McConnell Didn’t Mention Trump Once and Attacked Dems in Jan. 6 Statement

McConnell once said Trump was “practically and morally responsible” for the Jan. 6 riot. On its anniversary, he was radio silent.
Senate Minority Leader Mitch McConnell, a Republican from Kentucky, walks at the Russell Senate Office building in Washington, D.C., U.S., on Tuesday, Jan. 4, 2022.
Senate Minority Leader Mitch McConnell, a Republican from Kentucky, walks at the Russell Senate Office building in Washington, D.C., U.S., on Tuesday, Jan. 4, 2022. (Stefani Reynolds / Bloomberg via Getty Images)

Senate Minority Leader Mitch McConnell marked the anniversary of the Jan. 6 Capitol riot by criticizing his Democratic colleagues and making no mention of former President Donald Trump—the man he blamed for the riot last year. 

McConnell issued a statement Thursday morning that sidestepped Trump’s ongoing attacks on democracy one year after pro-Trump rioters besieged the Capitol, threatened the democratic transition of power, wounded more than 140 police officers, and forced him and other members of Congress into hiding.

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And unlike a year ago, when McConnell berated Trump for his actions, he used his Jan. 6 anniversary statement to attack Democrats.

“It is especially jaw-dropping to hear some Senate Democrats invoke the mob’s attempt to disrupt our country’s norms, rules, and institutions as a justification to discard our norms, rules, and institutions themselves,” McConnell said while blasting Democrats for attempting to change the filibuster and pass voting rights legislation.

“A year ago today, the Senate did not bend or break. We stuck together, stood strong, gaveled back in, and did our job. Senators should not be trying to exploit this anniversary to damage the Senate in a different way from within,” McConnell continued.

McConnell’s Thursday decision not to criticize Trump—and instead focus on Democrats’ attempts to pass voting rights legislation—is a far cry from his remarks at the conclusion of Trump’s second impeachment trial last February. Back then, McConnell directly blamed Trump for causing the riot and blasted him for standing by for hours on Jan. 6 rather than stepping in to stop his supporters as they tore through Congress.

“Former President Trump's actions preceding the riot were a disgraceful dereliction of duty,” McConnell said then. “There is no question that President Trump is practically and morally responsible for provoking the events of that day.”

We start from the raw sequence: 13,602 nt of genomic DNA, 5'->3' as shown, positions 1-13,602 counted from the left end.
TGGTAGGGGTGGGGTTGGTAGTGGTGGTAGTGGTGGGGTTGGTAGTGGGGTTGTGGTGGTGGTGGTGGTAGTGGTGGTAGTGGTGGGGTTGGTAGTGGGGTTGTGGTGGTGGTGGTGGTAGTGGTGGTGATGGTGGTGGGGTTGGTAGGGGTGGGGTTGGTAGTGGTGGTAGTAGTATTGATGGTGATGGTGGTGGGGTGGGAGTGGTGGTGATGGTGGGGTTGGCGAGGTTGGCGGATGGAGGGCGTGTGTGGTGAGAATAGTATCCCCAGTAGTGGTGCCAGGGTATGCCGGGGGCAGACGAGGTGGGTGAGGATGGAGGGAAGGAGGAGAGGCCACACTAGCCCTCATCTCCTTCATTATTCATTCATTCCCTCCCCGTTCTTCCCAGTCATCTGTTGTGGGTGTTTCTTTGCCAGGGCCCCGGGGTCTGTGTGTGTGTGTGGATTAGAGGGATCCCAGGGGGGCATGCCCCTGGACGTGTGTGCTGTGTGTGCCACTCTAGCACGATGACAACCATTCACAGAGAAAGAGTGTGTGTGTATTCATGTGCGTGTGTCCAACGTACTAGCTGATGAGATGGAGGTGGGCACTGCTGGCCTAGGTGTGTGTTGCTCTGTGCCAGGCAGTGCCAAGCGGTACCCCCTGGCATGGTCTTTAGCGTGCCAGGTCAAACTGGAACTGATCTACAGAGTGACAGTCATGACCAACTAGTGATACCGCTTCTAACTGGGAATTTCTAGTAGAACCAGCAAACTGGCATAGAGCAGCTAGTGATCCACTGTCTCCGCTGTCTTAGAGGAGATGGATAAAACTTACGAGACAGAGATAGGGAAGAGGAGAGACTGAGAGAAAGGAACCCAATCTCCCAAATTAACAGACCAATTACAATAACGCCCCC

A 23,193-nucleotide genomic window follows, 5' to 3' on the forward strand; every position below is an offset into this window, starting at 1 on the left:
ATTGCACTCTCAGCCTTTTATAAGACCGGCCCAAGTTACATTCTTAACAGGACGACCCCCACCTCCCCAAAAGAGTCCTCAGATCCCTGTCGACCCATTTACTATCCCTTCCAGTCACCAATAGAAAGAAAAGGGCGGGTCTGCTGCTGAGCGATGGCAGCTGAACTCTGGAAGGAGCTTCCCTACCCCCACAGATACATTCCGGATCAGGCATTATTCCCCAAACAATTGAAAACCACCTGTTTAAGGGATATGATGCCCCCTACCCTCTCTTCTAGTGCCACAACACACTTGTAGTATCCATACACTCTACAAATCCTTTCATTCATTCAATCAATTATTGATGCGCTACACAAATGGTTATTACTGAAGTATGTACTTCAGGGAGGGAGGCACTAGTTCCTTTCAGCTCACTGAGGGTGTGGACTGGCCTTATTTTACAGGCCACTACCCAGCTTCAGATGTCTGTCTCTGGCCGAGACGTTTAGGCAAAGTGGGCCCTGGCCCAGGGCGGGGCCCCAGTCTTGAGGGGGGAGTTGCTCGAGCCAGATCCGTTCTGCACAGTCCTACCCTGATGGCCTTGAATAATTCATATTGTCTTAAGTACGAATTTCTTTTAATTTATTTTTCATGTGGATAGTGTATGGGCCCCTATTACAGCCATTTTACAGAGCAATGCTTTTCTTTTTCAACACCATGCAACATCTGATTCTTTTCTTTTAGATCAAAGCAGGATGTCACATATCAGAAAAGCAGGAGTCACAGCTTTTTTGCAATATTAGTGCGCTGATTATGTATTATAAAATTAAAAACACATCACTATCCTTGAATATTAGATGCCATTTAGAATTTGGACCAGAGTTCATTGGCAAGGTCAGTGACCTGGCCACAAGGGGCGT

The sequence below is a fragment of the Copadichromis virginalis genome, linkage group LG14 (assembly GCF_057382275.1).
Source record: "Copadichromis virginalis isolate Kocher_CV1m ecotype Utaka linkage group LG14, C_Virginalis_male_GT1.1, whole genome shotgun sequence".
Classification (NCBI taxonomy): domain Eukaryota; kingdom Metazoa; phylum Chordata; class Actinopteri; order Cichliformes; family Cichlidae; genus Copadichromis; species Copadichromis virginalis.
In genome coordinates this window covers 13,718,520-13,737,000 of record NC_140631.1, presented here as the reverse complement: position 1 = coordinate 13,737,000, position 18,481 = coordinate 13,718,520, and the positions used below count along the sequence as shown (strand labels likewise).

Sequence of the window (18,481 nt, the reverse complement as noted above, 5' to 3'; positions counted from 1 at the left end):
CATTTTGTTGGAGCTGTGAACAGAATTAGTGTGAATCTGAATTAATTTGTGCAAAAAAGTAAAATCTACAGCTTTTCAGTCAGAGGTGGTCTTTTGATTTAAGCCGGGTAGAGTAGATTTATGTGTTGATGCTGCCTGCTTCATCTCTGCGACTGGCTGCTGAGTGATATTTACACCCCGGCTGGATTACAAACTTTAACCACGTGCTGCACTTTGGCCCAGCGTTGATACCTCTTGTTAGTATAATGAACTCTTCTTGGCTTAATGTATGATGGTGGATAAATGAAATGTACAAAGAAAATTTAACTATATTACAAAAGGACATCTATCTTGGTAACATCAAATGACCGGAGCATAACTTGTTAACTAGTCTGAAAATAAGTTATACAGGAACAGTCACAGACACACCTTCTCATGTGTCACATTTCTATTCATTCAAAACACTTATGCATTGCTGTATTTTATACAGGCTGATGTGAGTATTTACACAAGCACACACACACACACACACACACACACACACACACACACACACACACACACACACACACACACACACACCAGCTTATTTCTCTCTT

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McConnell’s decision to vote against removing Trump from office, a move that would have led to him being barred from running again, preserved Trump’s chances at a comeback—if McConnell had backed impeachment, enough other Republicans likely would have gone along. But his speech that day put a target on McConnell’s back. Trump has been pushing for months to force McConnell from power, nicknaming him “old crow” in statements and backing GOP Senate candidates who have vowed to support someone else for Senate leadership.

McConnell has responded with icy silence—and an ongoing attempt to move past Jan. 6, even as Trump and many others in his party continue to push lies that the 2020 election was rigged against Trump. 

Most notably, McConnell was instrumental in blocking the creation of a bipartisan, bicameral blue-ribbon Congressional commission to investigate the causes of the Jan. 6 riot, even after Republicans had gotten almost all of what they wanted in ensuring it would be a balanced effort. His decision to oppose that commission killed Congress’s best chance at an investigation that could have been taken seriously across the political spectrum. The House responded with a Select Committee of its own, where two Republicans have joined Democrats to give it the patina of bipartisanship as they investigate the riot’s causes and determine who’s to blame.

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In McConnell’s view, judging by his statement, Democrats have looked to score political points from last year’s tragedy. Democrats have renewed their efforts to pass voting rights legislation in recent weeks as the anniversary approached and have repeatedly tied the anniversary of the Capitol riot to the legislation, the details of which are opposed by even some Republicans who have been unequivocally critical of Trump’s lies about 2020. For instance, Vice President Kamala Harris brought up the legislation during her remarks marking the Jan. 6 anniversary on Thursday.

“We must pass voting rights bills that are now before the Senate,” Harris said during her speech at the Capitol commemorating the attacks on Thursday morning.

But a year after Trump supporters violently overran Congress, and nearly a year since McConnell excoriated him while voting against removing Trump from office in his impeachment trial, McConnell’s decision to avoid antagonizing Trump shows which man wields more power in today’s GOP. 

Since surviving his second impeachment trial, Trump has spent the last year doubling down on his election lies while painting the 2020 election itself, not the Jan. 6 riot, as the “real insurrection.” Polls show Trump remains the early front-runner to be the GOP’s 2024 presidential nominee. 

McConnell now has to live with the consequences of allowing Trump to remain his party’s most powerful force.